Patrono: Defenders of the Flavor
Sharing succulence from southern Italy
For the record, I’m guessing Francis Caracciolo. I didn’t hear who Patrono’s owner Robert DeCoste intended as the downtown OKC restaurant’s namesake, but the Neapolitan priest is the patron saint of Italian cooking, so that sounds like as solid a possibility as any. GM Brian Cure, often found acting as maître d’, joked that the name refers to DeCoste (who’s also the chef) himself – at least, I think it was a joke. Once you start sampling from the menu, you might quickly find yourself believing there’s a touch of the divine involved.
DeCoste is from Massachusetts originally, and after cooking stints in New Orleans, Boston and D.C., he moved to Oklahoma because his wife got a job at the University of Oklahoma. Believe me when I say that was good news for metro diners.
“I didn’t plan this, but most of the food is southern Italian,” smiles DeCoste. “I’ve visited the north many times, but somehow it worked out that most of the dishes that I like and the wines that I like are from southern Italy.”
That preference, unintentional though it might be, even creeps into some of the terminology. DeCoste explained that in northern Italy the fried spheres that somewhat resemble hush puppies (until you bite into them to reveal the risotto and cheese inside) are called arancini, or little oranges; down south, and on this menu, they’re named suppli al telefono because the cheese stretches out to look like telephone wires. By either name, they’re addictively great.
From there, branch out among the menu’s options, including several exceptional pasta dishes. The Bucatini Amatriciana is like an extra-thick spaghetti, difficult to twirl and eat while looking suave, but it’s worth a slight appearance of buffoonery to get the slightly spicy red sauce with guanciale, a deliciously savory morsel that’s essentially a kind of bacon made from pork cheek … and I’m always in favor of learning about new kinds of bacon.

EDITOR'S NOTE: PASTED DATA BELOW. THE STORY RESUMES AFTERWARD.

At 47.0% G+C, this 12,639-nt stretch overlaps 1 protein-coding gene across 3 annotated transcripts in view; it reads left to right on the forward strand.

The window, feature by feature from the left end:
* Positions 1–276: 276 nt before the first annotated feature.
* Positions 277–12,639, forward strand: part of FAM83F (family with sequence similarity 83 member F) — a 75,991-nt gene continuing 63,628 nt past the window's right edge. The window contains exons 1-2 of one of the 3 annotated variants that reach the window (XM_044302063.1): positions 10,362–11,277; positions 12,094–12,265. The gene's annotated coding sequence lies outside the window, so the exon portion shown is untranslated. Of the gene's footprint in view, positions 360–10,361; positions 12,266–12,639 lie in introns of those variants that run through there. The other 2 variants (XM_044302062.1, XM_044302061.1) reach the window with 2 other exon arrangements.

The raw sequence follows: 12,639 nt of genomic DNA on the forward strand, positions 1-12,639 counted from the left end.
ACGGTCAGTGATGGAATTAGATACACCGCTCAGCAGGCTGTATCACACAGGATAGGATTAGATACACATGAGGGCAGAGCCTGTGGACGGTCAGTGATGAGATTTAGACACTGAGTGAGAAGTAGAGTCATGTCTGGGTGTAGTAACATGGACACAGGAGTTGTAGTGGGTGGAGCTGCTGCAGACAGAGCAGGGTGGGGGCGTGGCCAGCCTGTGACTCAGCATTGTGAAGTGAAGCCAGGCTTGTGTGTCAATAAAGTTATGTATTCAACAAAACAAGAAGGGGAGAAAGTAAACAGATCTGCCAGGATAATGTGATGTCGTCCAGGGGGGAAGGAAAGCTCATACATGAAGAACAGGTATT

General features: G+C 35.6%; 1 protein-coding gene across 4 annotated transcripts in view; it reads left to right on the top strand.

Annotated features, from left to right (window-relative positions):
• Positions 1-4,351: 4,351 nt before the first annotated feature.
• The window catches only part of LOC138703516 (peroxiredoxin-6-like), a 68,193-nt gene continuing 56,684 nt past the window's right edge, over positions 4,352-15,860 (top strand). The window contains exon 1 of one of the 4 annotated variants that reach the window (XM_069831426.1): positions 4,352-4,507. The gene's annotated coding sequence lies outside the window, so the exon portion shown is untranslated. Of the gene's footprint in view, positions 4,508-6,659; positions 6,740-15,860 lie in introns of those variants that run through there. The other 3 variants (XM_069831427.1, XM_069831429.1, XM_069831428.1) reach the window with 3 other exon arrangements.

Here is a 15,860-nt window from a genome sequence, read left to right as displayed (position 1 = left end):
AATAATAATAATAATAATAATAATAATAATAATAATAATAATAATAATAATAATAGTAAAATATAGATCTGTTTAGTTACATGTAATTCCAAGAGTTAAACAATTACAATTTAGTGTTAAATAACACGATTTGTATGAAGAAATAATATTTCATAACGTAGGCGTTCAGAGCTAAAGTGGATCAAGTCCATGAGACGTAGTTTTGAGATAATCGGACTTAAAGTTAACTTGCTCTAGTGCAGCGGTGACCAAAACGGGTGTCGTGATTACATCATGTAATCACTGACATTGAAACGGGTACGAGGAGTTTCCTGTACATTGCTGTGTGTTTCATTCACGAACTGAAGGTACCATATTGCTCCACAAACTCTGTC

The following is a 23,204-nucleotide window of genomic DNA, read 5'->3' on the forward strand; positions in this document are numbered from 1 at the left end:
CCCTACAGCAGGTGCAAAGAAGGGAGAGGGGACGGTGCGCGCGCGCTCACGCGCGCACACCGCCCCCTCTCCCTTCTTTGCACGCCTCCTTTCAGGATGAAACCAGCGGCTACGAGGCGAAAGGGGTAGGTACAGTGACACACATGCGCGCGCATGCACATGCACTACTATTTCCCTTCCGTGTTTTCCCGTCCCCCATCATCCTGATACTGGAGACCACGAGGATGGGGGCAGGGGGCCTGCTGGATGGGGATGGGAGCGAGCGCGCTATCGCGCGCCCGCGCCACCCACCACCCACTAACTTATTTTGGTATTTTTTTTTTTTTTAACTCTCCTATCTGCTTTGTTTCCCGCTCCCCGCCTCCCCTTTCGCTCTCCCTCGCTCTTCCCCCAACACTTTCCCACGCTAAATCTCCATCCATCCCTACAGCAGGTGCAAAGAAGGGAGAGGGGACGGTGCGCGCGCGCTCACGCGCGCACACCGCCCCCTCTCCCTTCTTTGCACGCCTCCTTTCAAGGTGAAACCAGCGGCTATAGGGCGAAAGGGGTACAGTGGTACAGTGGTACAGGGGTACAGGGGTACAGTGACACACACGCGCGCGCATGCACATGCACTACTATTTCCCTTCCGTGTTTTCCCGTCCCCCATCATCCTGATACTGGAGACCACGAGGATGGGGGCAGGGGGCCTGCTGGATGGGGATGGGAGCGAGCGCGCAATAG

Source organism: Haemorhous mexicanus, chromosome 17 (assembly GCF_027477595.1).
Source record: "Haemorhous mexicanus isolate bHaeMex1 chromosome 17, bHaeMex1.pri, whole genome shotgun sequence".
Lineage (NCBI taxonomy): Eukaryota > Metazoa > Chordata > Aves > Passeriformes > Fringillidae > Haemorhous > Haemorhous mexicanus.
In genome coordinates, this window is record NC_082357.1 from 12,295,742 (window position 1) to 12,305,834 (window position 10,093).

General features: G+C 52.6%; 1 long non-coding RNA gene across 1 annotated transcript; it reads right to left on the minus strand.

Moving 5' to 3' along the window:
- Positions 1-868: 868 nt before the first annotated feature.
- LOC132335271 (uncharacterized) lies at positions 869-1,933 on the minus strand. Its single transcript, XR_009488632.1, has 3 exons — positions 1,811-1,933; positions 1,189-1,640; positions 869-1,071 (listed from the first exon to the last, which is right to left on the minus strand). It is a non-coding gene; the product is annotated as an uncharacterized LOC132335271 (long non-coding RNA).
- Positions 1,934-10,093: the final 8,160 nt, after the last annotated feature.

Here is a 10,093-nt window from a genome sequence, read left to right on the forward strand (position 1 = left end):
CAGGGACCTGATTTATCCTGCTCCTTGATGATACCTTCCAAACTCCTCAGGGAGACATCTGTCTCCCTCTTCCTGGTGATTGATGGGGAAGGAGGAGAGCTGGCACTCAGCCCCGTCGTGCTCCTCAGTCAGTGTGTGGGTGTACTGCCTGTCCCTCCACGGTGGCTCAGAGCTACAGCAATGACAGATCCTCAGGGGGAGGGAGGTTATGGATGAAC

The Chicken Diavola features gemelli tossed in a homemade pesto that’s mild enough to offset the fiery chicken, and the thoroughly tender Gnocchi (made from ricotta, not potato flour) in a white wine sauce is set off by Italian sausage and the salty tang of black olives. Nevertheless, DeCoste says his favorite dish is the Orecchiette Calabrese with succulent chicken and rapini: “I cook that at home. My wife is sick of it, but I could eat it all the time.”
Each of these entrees, and more – from a deceptively simple linguine with clams and a flicker of garlic to the unexpected cross-ethnic swerve of a massive grilled ribeye with curry aioli – was stellar, and I’ve rarely had so much difficulty in mustering the resolve to set down my fork with part of a dish uneaten. But I beg you to find that strength, because skipping dessert should not be an option. The almond cake with Luxardo cherries (darker, firmer and more richly flavored than gaudy-looking maraschinos) might not look particularly flashy, but I cannot – I cannot – recommend it any more highly. It is simply, inarguably, tremendous.
All this cuisine occurs in an inviting atmosphere with warm colors and lots of wood; it’s a small space overall but the sight lines are broken up nicely to give the tables a bit more feeling of space and separation, and the wine “window” boxes in the interior walls are a deft little decorative touch. Couple all that with excellent service, including a charming and helpful waiter who didn’t wince in the slightest at our litany of mispronunciations, and this is a pleasure to recommend. I’ve never been to Naples, but now I’ve been to Patrono … and my palate is the better for it.
► Patrono Italian Restaurant
305 N Walker, OKC | 405.702.7660 | patronookc.com
Fly Me to the Food
You probably remember that Tony Bennett had a concert at the OKC Civic Center in April – but you might not have heard that the legendary crooner stopped by the nearby Patrono for dinner the night before. That sounds like a pretty good testimonial about its authenticity.